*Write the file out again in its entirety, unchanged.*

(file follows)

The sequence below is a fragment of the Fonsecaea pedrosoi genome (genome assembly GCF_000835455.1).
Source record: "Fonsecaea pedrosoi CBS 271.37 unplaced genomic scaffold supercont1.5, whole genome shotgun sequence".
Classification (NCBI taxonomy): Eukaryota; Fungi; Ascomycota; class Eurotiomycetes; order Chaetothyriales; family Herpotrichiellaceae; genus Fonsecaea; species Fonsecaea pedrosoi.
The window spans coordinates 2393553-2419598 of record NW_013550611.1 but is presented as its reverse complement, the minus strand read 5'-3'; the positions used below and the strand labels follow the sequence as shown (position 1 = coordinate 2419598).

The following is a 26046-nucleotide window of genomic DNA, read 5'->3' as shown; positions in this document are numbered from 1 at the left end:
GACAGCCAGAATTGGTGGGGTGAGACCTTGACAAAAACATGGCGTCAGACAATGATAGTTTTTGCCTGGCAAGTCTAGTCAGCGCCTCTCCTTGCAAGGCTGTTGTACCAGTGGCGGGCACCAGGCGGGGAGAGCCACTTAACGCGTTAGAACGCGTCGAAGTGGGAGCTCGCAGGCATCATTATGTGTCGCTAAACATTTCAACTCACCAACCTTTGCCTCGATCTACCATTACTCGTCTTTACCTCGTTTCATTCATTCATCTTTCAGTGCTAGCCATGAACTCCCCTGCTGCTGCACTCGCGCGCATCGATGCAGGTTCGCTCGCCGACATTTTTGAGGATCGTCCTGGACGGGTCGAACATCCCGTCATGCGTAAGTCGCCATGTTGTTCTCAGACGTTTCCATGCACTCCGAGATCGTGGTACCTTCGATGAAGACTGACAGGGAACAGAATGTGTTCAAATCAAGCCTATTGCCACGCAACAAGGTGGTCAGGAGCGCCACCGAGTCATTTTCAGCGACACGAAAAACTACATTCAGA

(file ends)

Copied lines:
The sequence below is a fragment of the Fonsecaea pedrosoi genome (genome assembly GCF_000835455.1).
Source record: "Fonsecaea pedrosoi CBS 271.37 unplaced genomic scaffold supercont1.5, whole genome shotgun sequence".
Classification (NCBI taxonomy): Eukaryota; Fungi; Ascomycota; class Eurotiomycetes; order Chaetothyriales; family Herpotrichiellaceae; genus Fonsecaea; species Fonsecaea pedrosoi.
The window spans coordinates 2393553-2419598 of record NW_013550611.1 but is presented as its reverse complement, the minus strand read 5'-3'; the positions used below and the strand labels follow the sequence as shown (position 1 = coordinate 2419598).

The following is a 26046-nucleotide window of genomic DNA, read 5'->3' as shown; positions in this document are numbered from 1 at the left end:
GACAGCCAGAATTGGTGGGGTGAGACCTTGACAAAAACATGGCGTCAGACAATGATAGTTTTTGCCTGGCAAGTCTAGTCAGCGCCTCTCCTTGCAAGGCTGTTGTACCAGTGGCGGGCACCAGGCGGGGAGAGCCACTTAACGCGTTAGAACGCGTCGAAGTGGGAGCTCGCAGGCATCATTATGTGTCGCTAAACATTTCAACTCACCAACCTTTGCCTCGATCTACCATTACTCGTCTTTACCTCGTTTCATTCATTCATCTTTCAGTGCTAGCCATGAACTCCCCTGCTGCTGCACTCGCGCGCATCGATGCAGGTTCGCTCGCCGACATTTTTGAGGATCGTCCTGGACGGGTCGAACATCCCGTCATGCGTAAGTCGCCATGTTGTTCTCAGACGTTTCCATGCACTCCGAGATCGTGGTACCTTCGATGAAGACTGACAGGGAACAGAATGTGTTCAAATCAAGCCTATTGCCACGCAACAAGGTGGTCAGGAGCGCCACCGAGTCATTTTCAGCGACACGAAAAACTACATTCAGA